School climate and adolescent drug use: Mediating effects of violence victimization in the urban high school context

Robert J. Reid, N. Andrew Peterson, Joseph Hughey, Pauline Garcia-Reid

Research output: Contribution to journalArticle

23 Scopus citations

Abstract

This study tested the mediating effects of violence victimization in the relationship between school climate and adolescent drug use. The hypothesized path model fit data collected from a probability sample of urban high school students (N=586) participating in an evaluation of a violence prevention program funded by the Substance Abuse and Mental Health Services Administration. Findings indicated that the lack of enforcement of school rules and the presence of unsafe places in and around the school influenced adolescent drug use directly and indirectly through their effects on violence victimization. Editors' Strategic Implications: This research confirms the importance of the environment as a contributor to violence victimization. Violence victimization is obviously of concern in its own right, but in addition, these data indicate that it also contributes to adolescent drug use. School administrators should be aware that unsafe places in schools and the failure to enforce school rules may affect such victimization and drug use.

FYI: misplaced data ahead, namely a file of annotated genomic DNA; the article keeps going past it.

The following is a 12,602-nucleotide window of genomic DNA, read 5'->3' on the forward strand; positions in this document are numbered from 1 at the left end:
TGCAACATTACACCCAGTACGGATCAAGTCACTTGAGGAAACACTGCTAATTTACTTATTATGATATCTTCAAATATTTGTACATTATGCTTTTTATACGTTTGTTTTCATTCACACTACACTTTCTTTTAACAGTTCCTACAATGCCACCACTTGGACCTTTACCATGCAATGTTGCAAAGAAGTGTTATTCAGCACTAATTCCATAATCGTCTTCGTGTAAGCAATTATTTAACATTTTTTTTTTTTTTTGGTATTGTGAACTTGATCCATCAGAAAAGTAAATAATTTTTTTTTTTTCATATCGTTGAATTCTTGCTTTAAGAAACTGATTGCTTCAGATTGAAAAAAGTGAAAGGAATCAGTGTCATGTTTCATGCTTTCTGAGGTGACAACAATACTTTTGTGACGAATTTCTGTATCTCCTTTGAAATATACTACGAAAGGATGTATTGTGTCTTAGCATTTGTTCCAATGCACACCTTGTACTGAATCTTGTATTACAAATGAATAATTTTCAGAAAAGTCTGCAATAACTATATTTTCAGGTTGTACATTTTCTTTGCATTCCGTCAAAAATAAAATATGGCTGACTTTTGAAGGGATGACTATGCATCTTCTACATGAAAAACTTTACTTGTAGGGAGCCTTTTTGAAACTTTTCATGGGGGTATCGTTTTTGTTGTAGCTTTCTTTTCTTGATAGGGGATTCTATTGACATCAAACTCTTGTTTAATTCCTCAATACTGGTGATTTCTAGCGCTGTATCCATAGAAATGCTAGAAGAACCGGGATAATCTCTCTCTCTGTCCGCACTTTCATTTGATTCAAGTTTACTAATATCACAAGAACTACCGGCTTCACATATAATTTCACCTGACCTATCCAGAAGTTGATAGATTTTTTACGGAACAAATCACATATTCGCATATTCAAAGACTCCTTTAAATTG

Original languageEnglish
Pages (from-to)281-292
Number of pages12
JournalJournal of Primary Prevention
Volume27
Issue number3
DOIs
StatePublished - 1 May 2006

Keywords

  • Adolescent
  • Drug use
  • School violence
  • Victimization
  • Violence prevention

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